DIY Tengu on a breadboard

When I first saw Crispin Jones Tengu, I was sure, I must have one. If you don’t know tengu and don’t want to follow the link, it’s a small face, made of LEDs, that reacts to music and sound.
It did not take long until I decided to clone this funny little device. All it needs is a microcontroller, an LED matrix and a sound sensor.

Tengu clone


  • ATmega48, 4kb flash memory, 512 bytes main memory
  • crystal, 10 MHz
  • Everlight 8×5 LED dot matrix display
  • electret microphone, taken from an old mobile phone head set
  • LM386 op-amp
  • 5 x 1k resistor
  • 1 x 100k resistor
  • 1 x 10k potentiometer
  • 1 x 100k potentiometer
  • 3 x 0.1u capacitor
  • 2 x 22p capacitor

All parts should be available for less than US10$.

Sound sensor

To get a good and robust signal out of the microphone, an amplifier is needed. I found an really easy schematic of an amplifier at Jose Pino’s site. It is based on the LM386, an op-amp, often used in small music amplifiers, e.g. Cracker box Amp in Make 09.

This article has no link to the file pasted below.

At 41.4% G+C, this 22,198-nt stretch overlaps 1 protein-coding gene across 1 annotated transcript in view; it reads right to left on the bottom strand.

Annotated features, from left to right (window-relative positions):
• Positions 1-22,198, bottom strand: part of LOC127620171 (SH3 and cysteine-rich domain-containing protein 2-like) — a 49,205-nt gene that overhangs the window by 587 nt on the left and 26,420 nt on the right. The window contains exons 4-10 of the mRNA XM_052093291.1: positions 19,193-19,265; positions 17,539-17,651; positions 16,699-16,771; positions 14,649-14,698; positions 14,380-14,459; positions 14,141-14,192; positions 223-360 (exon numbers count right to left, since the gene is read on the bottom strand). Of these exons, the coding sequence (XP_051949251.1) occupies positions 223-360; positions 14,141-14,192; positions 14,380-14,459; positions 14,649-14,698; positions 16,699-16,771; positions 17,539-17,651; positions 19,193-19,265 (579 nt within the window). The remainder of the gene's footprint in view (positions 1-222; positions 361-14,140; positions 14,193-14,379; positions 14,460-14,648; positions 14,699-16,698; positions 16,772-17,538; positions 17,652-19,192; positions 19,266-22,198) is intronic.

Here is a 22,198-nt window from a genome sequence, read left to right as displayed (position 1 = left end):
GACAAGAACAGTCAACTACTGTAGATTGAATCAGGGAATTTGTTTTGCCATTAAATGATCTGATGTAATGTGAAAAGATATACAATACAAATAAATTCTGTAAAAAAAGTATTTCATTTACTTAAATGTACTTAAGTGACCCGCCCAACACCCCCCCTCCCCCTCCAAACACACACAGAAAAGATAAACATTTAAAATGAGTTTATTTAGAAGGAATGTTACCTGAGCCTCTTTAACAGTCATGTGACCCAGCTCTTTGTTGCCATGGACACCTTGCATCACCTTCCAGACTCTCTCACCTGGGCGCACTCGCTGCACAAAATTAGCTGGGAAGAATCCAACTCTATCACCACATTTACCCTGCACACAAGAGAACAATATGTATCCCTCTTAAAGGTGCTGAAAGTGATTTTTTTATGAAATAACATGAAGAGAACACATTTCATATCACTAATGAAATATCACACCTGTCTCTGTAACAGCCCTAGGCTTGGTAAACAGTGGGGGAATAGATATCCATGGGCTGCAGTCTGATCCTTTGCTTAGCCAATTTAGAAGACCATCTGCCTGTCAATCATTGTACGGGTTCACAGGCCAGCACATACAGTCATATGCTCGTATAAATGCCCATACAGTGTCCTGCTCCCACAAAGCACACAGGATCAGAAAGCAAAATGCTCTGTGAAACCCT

I assembled it on a small breadboard and tested it with my new Arduino.

Sound sensor with Arduino

It worked great, but I had to use an alternative power source. When I used USB as power supply, the on- and off-switching of the monitoring LED lead to additional noise. 4 AAA cells solved that problem. For the first test you can use a small speaker attached to pin 5 of the LM386. Be sure to add the 220u capacitor between the LM386 and the speaker as shown in the schematic, otherwise you may blow your amplifier.

Here is a little sketch, that I used to test the sound sensor.

 * Monitor for sound sensor

int potPin = 2;    // select the input pin for sound sensor
int ledPin = 13;   // select the pin for the LED
int val = 0;
int amp = 0;

void setup() {
  pinMode(ledPin, OUTPUT);  // declare the ledPin as an OUTPUT

void loop() {
  val = analogRead(potPin);
  amp = (val >= 512) ? val - 512 : 512 - val;
  if (amp > 100) {
    digitalWrite(ledPin, HIGH);
  else {
    digitalWrite(ledPin, LOW);

Controller and LED matrix

The Everlight LED matrix with its 40 LEDs is big enough to display a small face. The matrix needs 5 1k resistors for every row to limit the current.

tengu clone

The sound and its amplitude is sampled by the ATmega48 with one of its analog input pins (ADC). Then the suitable face is choosen to display. The faces are stored as simple bitmaps.


This small thingy is fun to watch. And it was fun to build. Maybe I’ll try to put it on a prototype board to be able to carry it around.

Yes, I know. My camera sucks.




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